In this manner, all of vascular access device 20 is subcutaneously implanted in the body of the patient. Vascular access device 20 may receive medication transdermally through a needle to deliver the medication to the desired location in the body. The risk of overall infection with vascular access device 20 is far less than externally extending catheters, and the procedure to implant the vascular access device of the present invention is far less invasive than conventional vascular ports. Implant of vascular access device 20 may be performed in this manner under local anesthesia and pursuant to outpatient procedures. Preferably, vascular access device 20 may be implanted in approximately fifteen to twenty minutes.
In describing the preferred method, the terms “first” and “second” are used herein in order to distinguish between different elements. While the preferred method is described in a sequential manner, this sequential description and the terms “first” and “second” are not intended to limit to the preferred sequence so described. The terms “first” and “second” are, therefore, not intended to be limiting as to the sequence of the method or priority in which the different elements are utilized. For example, in the preferred method, dilator 24 is described as being used to insert sheath 22 prior to the insertion of sheath 342. Alternatively, dilator 340 may be used to insert sheath 342 to treatment site 324 prior to the insertion of sheath 22. One skilled in the art will recognize other alternatives from the description herein.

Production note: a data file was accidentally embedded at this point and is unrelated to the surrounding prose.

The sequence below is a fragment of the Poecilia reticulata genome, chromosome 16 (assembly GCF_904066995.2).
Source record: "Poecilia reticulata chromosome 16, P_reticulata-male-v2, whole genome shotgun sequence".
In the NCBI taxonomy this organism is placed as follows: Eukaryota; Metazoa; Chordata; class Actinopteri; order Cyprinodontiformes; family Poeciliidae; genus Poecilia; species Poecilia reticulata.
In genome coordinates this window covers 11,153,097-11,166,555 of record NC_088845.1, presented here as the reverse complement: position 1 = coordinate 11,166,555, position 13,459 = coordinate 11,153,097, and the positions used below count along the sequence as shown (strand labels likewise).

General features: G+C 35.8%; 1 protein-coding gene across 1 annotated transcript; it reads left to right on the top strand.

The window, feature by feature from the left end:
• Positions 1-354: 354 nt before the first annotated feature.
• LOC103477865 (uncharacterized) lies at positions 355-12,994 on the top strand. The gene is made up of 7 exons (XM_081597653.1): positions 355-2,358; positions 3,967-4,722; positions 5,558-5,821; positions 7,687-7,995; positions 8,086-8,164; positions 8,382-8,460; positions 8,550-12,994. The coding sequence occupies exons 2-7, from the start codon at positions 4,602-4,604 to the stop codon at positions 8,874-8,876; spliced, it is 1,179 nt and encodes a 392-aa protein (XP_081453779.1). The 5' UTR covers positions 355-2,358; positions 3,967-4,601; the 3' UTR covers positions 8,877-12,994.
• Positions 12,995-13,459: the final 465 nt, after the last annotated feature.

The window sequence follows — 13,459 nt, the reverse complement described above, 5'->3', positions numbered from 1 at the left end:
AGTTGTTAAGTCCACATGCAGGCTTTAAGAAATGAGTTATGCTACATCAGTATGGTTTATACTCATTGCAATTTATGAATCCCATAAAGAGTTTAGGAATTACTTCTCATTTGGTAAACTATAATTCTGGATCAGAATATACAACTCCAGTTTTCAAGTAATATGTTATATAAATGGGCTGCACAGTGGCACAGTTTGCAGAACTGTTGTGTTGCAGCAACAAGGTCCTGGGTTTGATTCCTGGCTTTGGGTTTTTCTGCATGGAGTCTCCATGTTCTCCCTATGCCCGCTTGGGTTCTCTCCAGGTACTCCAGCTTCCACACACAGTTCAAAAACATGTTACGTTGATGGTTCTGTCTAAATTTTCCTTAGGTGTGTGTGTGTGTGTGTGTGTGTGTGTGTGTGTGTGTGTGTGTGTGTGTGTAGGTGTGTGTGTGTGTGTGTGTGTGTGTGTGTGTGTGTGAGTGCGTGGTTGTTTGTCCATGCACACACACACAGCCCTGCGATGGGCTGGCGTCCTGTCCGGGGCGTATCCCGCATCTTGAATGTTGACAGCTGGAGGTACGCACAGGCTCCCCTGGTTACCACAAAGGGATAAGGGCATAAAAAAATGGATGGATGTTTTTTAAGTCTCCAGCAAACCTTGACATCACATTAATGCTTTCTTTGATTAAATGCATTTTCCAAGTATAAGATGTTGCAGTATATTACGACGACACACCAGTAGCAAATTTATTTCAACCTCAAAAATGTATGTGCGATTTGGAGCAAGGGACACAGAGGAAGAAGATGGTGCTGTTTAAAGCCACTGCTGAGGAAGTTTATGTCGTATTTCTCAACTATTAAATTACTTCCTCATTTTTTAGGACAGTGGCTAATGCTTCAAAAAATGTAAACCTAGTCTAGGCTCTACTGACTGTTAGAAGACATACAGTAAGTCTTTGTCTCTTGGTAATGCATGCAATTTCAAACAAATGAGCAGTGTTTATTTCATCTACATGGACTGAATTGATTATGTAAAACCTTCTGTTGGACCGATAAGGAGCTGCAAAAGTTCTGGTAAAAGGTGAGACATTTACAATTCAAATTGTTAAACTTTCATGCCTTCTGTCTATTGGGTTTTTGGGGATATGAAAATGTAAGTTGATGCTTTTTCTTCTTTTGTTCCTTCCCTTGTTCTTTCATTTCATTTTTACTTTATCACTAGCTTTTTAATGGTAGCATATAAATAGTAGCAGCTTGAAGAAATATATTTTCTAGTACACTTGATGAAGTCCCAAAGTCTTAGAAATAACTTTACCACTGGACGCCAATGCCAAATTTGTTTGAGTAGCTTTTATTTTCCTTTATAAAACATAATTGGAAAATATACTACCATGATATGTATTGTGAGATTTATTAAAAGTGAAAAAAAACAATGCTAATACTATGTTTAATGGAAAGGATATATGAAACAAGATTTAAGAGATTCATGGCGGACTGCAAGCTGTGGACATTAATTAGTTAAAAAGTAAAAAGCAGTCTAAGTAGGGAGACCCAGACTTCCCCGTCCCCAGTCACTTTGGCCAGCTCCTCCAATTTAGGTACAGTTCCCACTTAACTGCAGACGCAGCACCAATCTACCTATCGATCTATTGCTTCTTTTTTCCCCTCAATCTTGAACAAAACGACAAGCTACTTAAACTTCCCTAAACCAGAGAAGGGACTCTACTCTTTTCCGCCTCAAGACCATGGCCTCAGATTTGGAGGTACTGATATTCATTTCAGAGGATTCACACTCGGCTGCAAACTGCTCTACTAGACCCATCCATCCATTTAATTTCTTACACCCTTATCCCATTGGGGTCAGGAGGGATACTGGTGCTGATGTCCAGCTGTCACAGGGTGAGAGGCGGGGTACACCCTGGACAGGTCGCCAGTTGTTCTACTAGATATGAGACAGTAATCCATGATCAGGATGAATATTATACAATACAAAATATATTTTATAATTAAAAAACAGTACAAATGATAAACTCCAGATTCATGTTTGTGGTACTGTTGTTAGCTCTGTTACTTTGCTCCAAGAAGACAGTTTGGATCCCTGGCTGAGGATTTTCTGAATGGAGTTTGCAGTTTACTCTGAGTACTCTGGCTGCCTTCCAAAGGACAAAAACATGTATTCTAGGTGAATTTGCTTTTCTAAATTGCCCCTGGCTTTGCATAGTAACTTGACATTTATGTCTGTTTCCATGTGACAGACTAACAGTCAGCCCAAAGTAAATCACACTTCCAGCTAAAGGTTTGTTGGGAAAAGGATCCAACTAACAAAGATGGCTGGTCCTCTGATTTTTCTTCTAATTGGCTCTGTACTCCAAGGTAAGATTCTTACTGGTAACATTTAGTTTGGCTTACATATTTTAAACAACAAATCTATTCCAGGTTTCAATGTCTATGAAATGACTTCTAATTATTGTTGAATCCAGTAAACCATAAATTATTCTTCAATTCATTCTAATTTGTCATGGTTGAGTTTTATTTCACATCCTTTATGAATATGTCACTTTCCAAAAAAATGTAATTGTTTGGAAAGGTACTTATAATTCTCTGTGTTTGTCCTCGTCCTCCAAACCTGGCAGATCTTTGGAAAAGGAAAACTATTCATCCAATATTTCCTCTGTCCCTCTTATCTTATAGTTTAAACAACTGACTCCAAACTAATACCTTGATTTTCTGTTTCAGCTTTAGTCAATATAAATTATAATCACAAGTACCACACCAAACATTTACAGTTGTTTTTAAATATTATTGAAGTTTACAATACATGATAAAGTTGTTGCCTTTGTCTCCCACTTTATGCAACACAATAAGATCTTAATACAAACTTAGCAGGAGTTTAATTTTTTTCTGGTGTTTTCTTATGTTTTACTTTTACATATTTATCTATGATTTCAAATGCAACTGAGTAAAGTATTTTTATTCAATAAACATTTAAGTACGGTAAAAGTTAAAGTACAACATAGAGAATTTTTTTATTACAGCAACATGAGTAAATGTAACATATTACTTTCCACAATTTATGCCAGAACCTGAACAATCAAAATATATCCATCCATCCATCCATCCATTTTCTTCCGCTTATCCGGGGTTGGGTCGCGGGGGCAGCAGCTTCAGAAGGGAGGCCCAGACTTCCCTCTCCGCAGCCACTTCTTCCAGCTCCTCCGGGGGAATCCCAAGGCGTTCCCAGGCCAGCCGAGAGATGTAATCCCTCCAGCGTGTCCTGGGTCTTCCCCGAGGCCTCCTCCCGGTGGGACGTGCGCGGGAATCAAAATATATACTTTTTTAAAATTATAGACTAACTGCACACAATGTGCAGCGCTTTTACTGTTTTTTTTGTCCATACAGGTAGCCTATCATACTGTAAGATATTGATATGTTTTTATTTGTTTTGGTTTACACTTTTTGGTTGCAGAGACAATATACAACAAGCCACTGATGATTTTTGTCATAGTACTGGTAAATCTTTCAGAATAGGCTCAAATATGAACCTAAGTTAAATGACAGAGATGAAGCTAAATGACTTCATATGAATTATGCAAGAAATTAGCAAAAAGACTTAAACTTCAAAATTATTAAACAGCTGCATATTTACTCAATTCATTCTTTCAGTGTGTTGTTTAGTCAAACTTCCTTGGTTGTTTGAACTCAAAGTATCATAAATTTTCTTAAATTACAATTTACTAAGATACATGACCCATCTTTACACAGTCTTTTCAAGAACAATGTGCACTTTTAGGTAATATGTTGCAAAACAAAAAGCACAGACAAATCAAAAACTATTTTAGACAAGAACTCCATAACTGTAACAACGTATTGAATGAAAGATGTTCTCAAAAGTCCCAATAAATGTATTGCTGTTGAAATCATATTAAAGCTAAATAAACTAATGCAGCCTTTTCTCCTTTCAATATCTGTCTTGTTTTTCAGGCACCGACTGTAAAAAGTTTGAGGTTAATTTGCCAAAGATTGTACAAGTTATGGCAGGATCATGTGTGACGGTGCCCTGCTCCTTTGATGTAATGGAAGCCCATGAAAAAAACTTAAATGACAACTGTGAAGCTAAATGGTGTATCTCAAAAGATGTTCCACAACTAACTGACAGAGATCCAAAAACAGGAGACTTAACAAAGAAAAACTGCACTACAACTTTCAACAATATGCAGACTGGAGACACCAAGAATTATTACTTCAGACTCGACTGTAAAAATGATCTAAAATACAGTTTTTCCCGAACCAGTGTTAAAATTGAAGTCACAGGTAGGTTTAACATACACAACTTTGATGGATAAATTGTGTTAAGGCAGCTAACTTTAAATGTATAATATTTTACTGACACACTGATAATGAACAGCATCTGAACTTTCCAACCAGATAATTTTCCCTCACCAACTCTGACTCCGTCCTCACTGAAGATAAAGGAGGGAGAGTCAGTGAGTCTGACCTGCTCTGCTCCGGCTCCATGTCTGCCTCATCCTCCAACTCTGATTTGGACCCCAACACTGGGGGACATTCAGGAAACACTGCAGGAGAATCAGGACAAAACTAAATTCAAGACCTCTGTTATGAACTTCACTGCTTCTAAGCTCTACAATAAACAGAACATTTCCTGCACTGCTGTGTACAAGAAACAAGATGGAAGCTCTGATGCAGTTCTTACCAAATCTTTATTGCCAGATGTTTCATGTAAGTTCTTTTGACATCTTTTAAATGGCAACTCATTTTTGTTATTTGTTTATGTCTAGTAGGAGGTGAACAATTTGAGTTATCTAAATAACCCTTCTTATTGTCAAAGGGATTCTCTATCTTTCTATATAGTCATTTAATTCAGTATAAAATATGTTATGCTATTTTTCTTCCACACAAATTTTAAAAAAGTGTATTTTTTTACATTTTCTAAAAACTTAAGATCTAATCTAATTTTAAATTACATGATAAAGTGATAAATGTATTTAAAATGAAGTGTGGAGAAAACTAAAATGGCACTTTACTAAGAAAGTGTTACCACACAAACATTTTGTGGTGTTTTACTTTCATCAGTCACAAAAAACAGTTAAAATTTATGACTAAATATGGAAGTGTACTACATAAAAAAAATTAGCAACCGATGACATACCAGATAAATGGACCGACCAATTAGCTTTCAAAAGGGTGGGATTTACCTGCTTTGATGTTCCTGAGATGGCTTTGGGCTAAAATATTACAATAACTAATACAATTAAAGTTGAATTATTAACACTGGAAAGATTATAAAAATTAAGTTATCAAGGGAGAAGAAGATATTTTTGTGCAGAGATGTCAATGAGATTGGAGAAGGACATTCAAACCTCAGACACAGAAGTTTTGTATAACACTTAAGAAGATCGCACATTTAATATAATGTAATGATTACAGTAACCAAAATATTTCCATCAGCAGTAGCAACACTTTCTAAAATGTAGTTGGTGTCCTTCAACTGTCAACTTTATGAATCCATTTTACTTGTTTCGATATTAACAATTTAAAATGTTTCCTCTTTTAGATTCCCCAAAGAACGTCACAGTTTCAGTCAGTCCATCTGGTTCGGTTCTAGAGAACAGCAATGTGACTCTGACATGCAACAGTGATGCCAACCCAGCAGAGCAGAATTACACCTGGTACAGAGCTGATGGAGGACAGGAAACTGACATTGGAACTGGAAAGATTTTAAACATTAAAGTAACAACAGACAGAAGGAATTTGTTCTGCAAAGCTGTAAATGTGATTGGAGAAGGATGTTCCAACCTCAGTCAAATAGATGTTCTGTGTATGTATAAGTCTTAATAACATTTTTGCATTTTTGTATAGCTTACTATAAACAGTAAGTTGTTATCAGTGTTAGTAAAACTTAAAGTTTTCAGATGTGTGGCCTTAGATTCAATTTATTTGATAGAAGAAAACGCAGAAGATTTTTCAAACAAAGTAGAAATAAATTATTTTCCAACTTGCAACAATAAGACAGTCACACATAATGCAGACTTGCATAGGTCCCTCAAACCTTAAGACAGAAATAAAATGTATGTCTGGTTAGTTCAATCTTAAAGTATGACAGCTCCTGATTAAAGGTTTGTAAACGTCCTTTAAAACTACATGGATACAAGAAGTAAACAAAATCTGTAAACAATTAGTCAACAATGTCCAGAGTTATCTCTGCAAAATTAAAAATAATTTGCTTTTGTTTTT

In order to remove vascular access device 20, an incision is made near or at the original site of tunnel hole 330. Retrieval tool 26 is inserted at the incision point, with pointed distal end 304 entering the incision. In order to latch onto vascular access device 20, 20′, 120, or 220, the vascular access device is physically held by the respective sidewalls of the device through the patient's skin, and preferably by side indents 260, 262. Hook 306 is guided along groove 60, 60′, 160, or 260 in order to direct hook 306 into retrieval aperture 58, 58′, 158, or 258. Pointed distal end 304 dissects tissues as retrieval tool 26 is inserted. Once hook 306 is engaged in the respective retrieval aperture, retrieval tool 26 is withdrawn in order to remove vascular access device 20, 20′, 120, or 220 from beneath the patient's skin. Tapered second end 36, 36′, 136, or 236 of the vascular access device allow the vascular access device to be withdrawn with minimal damage to the surrounding tissue.